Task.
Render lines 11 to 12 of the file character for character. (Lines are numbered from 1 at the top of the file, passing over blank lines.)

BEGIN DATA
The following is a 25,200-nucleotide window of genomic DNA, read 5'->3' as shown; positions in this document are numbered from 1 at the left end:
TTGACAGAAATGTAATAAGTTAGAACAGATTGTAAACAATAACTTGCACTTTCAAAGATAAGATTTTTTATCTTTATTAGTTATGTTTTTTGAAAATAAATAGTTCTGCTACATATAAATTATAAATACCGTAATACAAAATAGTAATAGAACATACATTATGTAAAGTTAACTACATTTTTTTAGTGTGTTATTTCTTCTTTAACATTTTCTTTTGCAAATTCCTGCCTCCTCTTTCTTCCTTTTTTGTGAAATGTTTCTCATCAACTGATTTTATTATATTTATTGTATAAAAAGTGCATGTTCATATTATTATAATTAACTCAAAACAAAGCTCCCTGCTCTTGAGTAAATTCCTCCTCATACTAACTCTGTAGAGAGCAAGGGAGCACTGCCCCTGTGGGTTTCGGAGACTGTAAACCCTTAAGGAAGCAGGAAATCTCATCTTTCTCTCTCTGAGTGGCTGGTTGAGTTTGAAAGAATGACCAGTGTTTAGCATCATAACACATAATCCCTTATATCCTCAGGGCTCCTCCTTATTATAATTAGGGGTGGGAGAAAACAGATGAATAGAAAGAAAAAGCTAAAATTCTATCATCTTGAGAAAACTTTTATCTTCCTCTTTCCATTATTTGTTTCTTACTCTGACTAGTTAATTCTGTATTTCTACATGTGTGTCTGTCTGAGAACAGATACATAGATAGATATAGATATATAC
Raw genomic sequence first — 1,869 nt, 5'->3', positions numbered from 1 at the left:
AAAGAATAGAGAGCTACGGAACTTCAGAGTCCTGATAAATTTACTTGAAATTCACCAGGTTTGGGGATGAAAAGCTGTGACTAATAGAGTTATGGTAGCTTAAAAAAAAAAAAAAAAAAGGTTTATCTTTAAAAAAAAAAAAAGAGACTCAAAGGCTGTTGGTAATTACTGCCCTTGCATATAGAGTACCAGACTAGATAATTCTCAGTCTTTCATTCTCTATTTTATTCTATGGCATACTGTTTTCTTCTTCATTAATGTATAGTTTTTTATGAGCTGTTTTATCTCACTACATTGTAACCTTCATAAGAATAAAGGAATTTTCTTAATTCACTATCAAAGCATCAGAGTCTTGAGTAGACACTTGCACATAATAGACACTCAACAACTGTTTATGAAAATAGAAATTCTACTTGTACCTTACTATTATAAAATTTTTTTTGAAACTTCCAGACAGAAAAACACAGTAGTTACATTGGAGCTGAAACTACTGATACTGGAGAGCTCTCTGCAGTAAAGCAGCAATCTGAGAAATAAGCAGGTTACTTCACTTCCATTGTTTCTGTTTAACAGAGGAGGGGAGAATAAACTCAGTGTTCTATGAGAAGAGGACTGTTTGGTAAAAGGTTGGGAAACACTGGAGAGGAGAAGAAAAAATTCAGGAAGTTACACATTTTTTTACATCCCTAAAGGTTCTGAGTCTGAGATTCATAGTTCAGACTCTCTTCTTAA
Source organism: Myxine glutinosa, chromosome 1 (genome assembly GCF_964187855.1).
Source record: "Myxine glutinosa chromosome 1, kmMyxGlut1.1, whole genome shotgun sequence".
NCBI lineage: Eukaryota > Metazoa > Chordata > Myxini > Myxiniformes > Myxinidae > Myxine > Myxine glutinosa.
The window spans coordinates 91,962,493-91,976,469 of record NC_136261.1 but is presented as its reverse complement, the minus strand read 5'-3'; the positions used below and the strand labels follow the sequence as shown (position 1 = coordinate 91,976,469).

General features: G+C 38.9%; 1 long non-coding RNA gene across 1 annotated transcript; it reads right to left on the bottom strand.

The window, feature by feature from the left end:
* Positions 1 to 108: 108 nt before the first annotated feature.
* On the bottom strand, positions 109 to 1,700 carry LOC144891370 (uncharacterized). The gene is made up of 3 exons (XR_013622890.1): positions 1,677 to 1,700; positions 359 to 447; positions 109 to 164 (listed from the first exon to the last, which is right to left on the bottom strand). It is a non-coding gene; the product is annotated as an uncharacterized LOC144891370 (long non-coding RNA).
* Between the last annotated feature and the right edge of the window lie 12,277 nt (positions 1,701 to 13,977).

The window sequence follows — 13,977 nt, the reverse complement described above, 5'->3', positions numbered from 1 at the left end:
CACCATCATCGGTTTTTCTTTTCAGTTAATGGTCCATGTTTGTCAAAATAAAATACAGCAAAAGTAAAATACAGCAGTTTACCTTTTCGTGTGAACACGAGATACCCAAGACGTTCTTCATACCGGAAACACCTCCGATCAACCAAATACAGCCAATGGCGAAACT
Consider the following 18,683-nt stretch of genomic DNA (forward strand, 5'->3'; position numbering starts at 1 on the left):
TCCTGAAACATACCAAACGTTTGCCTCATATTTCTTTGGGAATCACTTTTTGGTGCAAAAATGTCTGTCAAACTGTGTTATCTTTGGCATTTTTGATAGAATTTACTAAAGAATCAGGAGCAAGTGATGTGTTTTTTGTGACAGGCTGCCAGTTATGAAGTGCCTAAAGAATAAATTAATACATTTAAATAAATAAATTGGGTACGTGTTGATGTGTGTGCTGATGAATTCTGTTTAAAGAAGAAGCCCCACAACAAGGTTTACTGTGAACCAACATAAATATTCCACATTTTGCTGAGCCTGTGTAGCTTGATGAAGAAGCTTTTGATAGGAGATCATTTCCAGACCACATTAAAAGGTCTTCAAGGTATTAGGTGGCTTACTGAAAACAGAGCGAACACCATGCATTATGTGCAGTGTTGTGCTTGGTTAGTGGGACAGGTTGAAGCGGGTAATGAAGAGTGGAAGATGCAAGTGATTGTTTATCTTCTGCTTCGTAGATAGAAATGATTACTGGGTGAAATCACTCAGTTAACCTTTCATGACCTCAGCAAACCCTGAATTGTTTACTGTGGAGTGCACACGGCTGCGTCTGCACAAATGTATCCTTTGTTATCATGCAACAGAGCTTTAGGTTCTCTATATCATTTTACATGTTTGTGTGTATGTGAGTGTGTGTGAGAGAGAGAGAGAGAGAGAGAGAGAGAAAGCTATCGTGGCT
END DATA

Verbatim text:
* Positions 1 to 108: 108 nt before the first annotated feature.
* On the bottom strand, positions 109 to 1,700 carry LOC144891370 (uncharacterized). The gene is made up of 3 exons (XR_013622890.1): positions 1,677 to 1,700; positions 359 to 447; positions 109 to 164 (listed from the first exon to the last, which is right to left on the bottom strand). It is a non-coding gene; the product is annotated as an uncharacterized LOC144891370 (long non-coding RNA).